Pair Trades involve both long and short strategies, both executed together. Pair trades are relative to each other, long on a firm with an optimistic outlook, short on another firm with a pessimistic outlook. Exposure levels do play into the trade. If you think that the short trade’s price will depreciate more than the price appreciation on the long side, more money should be placed into the short side trade. If you think the long trade will price appreciate more than the short side’s depreciation, you should place more money into the long side. The bias here is towards the two specific firms involved in the trade. The bias is not explicitly supposed to be based on the market, but it can be if you anticipate major market movements upwards or downwards.
Each trade must be logical on its own and interwoven into the other for it to qualify as a pairs trade. You should justify your trade on the movements of fundamentals, ratios, and events. This is especially true for the short side, since shorts have theoretically endless risk and can easily turn against you if an acquisition or merger is proposed.
The relativity of the two trades should be direct and explicit. Pair trades typically occur between two firms within the same industry. If “Great cell Corporation” is encroaching on the market share of “Bad-phone Incorporated” with stronger substitute products while maintaining stronger financial fundamentals, the pair trade would be long on “Great cell Corporation” and short on “Bad-phone Incorporated”. This would be especially true if Bad-phone’s fundamentals were rapidly deteriorating.
Pair Trades can also occur across industries. If the development of a new technology is phasing out an older technology, it can be sensible to long the new technology leaders. At the same time, the firms who are strategically centered on providing the old technology would be the short side trade. As smartphones became popular, personal digital assistants (also known as Palms or PDAs) fell out of popularity. The features in smart phones incorporated all of the features of PDAs, and consumers no longer had to purchase cell phones and PDAs separately. Firms which exclusively made PDA devices and did not convert into smartphone markets were annihilated in the marketplace. Logical pair trades short sold PDA device manufacturers and purchased smart phone manufacturers.
The same occurred for developers of typewriters as personal computers and word processors appeared. The new features of saving, loading, and copying removed any need for manual typewriters. Any manufacturer that focused almost purely on typewriters found their market shares eroded over the course of decades, not by a competitor but by an entire new industry replacing them. The pair trade for this situation would have traded long on Word Processing developers and short on typewriter manufacturers. Both of these examples indicate you can learn to identify trends that will erase current services and products in favor of more convenience. You should short sale shares most likely to suffer from the trend and long buy shares most likely to benefit from trends. Identify both by their fundamentals, ratios, and events surrounding the two firms.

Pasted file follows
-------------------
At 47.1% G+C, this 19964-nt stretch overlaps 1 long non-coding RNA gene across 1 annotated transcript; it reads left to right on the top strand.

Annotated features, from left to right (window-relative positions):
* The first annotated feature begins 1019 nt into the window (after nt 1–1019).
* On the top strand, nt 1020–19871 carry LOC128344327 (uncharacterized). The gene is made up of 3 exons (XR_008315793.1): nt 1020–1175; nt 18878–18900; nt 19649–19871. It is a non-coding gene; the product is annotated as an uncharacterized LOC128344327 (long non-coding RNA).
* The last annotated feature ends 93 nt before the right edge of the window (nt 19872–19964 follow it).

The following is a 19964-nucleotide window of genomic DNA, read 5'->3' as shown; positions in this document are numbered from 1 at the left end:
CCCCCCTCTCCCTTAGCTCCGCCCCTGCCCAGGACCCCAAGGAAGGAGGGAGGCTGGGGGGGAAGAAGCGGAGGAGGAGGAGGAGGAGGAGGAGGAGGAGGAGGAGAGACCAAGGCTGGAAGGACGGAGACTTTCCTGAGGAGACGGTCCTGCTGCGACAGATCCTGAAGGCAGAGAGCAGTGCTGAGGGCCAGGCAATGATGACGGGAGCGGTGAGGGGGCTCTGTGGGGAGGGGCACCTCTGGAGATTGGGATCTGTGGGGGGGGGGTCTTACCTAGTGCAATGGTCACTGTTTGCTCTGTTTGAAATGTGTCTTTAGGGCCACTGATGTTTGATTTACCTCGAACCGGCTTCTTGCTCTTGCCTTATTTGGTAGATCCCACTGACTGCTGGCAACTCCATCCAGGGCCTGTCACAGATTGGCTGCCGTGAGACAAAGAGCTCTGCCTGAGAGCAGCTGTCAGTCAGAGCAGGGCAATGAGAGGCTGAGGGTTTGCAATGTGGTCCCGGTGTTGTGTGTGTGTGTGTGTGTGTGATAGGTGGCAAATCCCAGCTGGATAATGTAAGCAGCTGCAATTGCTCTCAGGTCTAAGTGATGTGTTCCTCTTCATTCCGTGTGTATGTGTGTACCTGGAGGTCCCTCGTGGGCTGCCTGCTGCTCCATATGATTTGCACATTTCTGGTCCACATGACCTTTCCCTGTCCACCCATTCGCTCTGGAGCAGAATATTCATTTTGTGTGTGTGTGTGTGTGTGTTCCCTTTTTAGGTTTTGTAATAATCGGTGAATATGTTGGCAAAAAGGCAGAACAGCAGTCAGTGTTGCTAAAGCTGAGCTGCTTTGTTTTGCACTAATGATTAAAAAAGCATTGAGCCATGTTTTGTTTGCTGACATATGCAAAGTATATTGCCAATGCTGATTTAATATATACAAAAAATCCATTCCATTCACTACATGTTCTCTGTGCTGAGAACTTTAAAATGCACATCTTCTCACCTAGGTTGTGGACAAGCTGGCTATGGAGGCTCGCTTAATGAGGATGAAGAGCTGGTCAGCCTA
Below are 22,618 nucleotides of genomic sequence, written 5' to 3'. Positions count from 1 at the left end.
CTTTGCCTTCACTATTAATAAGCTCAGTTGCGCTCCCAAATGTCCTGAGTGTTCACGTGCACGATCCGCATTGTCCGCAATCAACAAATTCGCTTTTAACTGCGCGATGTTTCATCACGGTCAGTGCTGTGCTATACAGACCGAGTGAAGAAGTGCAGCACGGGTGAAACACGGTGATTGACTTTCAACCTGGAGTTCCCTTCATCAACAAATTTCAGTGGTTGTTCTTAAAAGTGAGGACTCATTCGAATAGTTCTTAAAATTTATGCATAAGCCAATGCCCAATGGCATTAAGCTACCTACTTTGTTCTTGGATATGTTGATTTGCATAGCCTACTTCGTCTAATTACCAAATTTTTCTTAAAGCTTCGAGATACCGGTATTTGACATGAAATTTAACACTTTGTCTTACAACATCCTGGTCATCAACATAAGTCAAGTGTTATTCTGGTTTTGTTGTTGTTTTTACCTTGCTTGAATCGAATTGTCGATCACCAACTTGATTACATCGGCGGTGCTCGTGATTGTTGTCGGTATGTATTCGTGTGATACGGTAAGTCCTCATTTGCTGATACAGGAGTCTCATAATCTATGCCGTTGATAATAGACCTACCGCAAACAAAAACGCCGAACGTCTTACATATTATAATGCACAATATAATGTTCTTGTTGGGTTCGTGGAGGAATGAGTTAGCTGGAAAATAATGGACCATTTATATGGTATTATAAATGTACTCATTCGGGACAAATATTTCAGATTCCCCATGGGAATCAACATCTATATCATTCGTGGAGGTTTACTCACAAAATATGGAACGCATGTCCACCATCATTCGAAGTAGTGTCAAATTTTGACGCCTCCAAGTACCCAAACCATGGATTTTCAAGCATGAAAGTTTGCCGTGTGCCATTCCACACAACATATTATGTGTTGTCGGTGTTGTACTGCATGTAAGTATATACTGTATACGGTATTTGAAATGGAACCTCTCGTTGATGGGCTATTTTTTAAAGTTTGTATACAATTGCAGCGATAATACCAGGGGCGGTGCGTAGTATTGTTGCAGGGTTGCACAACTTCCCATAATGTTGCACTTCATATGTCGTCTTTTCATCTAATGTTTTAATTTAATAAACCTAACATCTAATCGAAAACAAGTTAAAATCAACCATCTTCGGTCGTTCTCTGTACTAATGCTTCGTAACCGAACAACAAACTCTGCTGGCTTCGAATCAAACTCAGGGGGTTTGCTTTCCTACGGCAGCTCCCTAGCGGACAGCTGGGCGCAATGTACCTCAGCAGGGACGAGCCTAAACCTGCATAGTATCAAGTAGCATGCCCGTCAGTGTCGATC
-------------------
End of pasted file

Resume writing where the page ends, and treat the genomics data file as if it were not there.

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International Economic Analysis:
- Major Currency Economic Summaries
- Performance of Major Imports and Exports
- Mandates of Central Banks versus Expectations
- Performance Indexes of Major Economies
- Economically Correlated Currency Projections
- Large Funds Currency Sentiment Readings
- List of Technical Indicators to Look For
- Occasional: Foregin Exchange Technicals Markups
American Markets Analysis:
- Summaries of American Economic Structure
- Performance of Major
- Federal Reserve Mandate versus Expectations
- Performance Indexes of U.S Economy
- Economically Correlated U.S Dollar Projections
- Large Trading Fund Index Sentiment Readings
- Market Wide Earnings Versus Valuations
- Fundamental Ranking of U.S Business Sectors
- Best and Worst Future Consensus Estimates
- Occasional: Firm Fundamental Strength Report
- List of Technicals to Look for While Trading
Investment and Finance, Serviced by Amazon
A Concise Guide to Macroeconomics, Second Edition: What Managers, Executives, and Students Need to Know
A Man for All Markets: From Las Vegas to Wall Street, How I Beat the Dealer and the Market
Algorithmic Trading: Winning Strategies and Their Rationale
Alternative Investments: CAIA Level I (Wiley Finance)
Alternative Investments: Instruments, Performance, Benchmarks, and Strategies